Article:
Review: "Invention" Invites Controversy

"The Invention of Lying", the new film from comedian Ricky Gervais, sparks debate with its polarizing views on religion.

The Invention of Lying, the new inflammatory (and very funny) comedy from TV mastermind Ricky Gervais, starts off simply enough.

 In a world where people can only tell the truth, one man (Gervais) discovers that he's able to lie, and in doing so finds he can get whatever he wants.The film proceeds along as an inverse of “Liar, Liar,” full of jokes in which characters casually mention of how often they masturbate. Then, about halfway through, Gervais’ Mark Bellison goes to visit his dying mother.

 Trying to comfort her, he uses his newfound powers to tell her about the paradise she’ll soon be entering to spend eternity with everyone she’s ever loved. Suddenly, Bellison has unintentionally invented religion, and Gervais, who wrote and directed the film with Mathew Robinson, has given the audience his view that in a world without lying, there is no God.

 This has caused a bit of a stir.

 As a religious person who was warned of the film’s content beforehand, I was surprised by how inoffensive it was. Gervais’ view of how people turn to religion for comfort in the face of the unknown might be simplistic, but it’s not inaccurate, and it isn’t insensitively portrayed. That the film manages to explore this idea is impressive. That it manages to do so without sacrificing laughs is remarkable. A gag in which Bellison delivers rules to his newfound followers, written, in lieu of stone tablets, on the back of two Pizza Hut boxes, was a particular favorite, and possibly the best ever use of product placement.

Part of what makes the concept seem more derogatory than necessary is the film’s title. Equating religion with lying is (purposely) provocative, and also an inaccurate summation of the film’s concept. It isn’t simply that people in this film can’t lie. They can’t understand anything that can’t be seen (I suppose “The Invention Of The Ability To Understand Concepts That Aren’t Backed Up By Tangible Proof” doesn’t roll off the tongue).This includes not just the ability to lie, but also to grasp fiction, use sarcasm, and see someone for who they are beneath the surface.

People in the film’s world choose friends and partners based on their physical appearance and financial stability, without a thought given to traits that aren’t physically apparent. It’s a fascinating connection the film makes, that from our ability to lie stems our ability to love.

With these ideas at play, when the movie returns to its central plotline of whether Bellison can convince the girl of his dreams (Jennifer Garner) to be with him instead of her much more physically compatible suitor, it seems insignificant by comparison. That the ending of the film has any power is a testament to the performances of Gervais and especially Garner, who emerges as the heart of the film. While Gervais’ Bellison may be the lead, he is at least somewhat aware of the world’s absurdities from the beginning. It’s Garner’s character we see struggle to look beyond the surface and follow her heart, even if it means having fat, snub-nosed children. It’s subtle and touching work.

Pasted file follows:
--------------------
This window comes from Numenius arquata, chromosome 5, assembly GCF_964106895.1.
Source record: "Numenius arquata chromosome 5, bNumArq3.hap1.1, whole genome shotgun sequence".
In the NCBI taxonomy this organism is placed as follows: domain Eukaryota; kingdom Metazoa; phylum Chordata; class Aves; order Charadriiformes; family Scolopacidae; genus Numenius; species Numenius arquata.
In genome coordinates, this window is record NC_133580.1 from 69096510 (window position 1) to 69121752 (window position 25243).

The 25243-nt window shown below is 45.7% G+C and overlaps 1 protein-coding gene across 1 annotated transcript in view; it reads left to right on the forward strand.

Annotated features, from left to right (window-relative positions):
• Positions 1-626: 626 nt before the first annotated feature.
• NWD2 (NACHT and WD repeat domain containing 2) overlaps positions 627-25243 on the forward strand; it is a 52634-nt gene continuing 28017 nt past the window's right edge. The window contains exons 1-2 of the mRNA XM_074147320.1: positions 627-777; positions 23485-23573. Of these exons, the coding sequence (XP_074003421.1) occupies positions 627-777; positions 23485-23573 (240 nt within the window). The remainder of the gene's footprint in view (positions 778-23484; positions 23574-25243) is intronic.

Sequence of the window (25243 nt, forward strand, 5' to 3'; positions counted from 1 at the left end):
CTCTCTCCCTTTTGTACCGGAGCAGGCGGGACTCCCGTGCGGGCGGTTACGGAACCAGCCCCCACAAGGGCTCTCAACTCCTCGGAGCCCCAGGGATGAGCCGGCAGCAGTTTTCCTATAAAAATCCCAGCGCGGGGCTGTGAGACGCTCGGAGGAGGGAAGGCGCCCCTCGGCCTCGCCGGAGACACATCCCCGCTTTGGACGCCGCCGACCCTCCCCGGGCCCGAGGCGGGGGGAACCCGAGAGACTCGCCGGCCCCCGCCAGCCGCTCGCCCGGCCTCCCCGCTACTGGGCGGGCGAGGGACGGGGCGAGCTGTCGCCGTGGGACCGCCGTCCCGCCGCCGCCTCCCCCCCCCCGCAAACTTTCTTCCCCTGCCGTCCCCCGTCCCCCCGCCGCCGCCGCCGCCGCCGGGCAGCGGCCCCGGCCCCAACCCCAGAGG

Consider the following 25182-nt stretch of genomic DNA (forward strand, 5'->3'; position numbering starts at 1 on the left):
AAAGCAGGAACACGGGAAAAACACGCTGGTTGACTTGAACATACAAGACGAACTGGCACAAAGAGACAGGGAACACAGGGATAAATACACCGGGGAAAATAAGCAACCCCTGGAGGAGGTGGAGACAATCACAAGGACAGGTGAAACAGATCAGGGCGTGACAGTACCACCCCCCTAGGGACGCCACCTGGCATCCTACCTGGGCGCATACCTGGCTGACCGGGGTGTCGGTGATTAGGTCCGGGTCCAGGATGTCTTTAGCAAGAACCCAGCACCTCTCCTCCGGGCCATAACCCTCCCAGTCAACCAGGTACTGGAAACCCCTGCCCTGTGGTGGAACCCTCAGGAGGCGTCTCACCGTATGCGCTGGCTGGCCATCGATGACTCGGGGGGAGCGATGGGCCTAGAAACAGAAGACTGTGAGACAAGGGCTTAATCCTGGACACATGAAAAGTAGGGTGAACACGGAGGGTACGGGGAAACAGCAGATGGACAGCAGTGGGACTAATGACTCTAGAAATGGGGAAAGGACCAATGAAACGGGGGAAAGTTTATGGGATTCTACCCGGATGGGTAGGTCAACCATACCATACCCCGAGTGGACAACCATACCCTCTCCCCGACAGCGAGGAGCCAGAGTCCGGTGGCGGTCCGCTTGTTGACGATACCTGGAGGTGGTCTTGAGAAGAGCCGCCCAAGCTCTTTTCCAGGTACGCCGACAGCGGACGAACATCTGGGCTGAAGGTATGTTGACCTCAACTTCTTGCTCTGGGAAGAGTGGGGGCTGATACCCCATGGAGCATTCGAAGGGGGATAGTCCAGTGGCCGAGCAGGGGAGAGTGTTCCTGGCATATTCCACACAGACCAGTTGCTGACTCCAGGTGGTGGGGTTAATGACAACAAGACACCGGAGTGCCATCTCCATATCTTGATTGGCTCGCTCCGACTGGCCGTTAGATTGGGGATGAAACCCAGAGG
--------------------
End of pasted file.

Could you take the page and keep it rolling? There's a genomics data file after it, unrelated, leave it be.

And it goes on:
Running a mere 99 minutes, the film can’t fully explore all of its concepts. We’re left with questions, such as what happens now that religion has entered this world. By showing a couple fighting at both the beginning and the end of the film, Gervais seems to be saying that the world would stay the same with or without religion. This highly debatable view could have used much more discussion. Also, some characters simply give up on life, figuring they’ll just wait for paradise in the next one. But the film doesn’t take the logical next step and have someone put a bullet in his brain in order to get there now, forcing Bellison to confront the consequences of his lie. Although, to be fair, that might be a difficult situation to elicit a laugh from, even for Gervais. 

However, the fact that the film leaves us pondering these questions at all is praiseworthy, and extremely rare. It’s said that religion is a topic to be avoided on first dates, and this has been applied to comedy films as well. Before the movie started, I saw a commercial for the DVD release of “Year One,” a film from earlier this year. Based on the Bible, it somehow managed to avoid making a single statement about religion. Gervais and company show no such fear.

“Isn’t it great if it does start a conversation?” Jennifer Garner recently asked at the Toronto Film Festival, addressing the prospect of controversy. “Religion is something worth examining and your faith is something worth questioning. So I think if this movie asks that of people, that’s not a bad thing."

I agree, and would add that if a movie can do that while including gags about masturbation, even better.



Very good, I really enjoyed

Very good, I really enjoyed it. Is there somewhere I can check out more about it?

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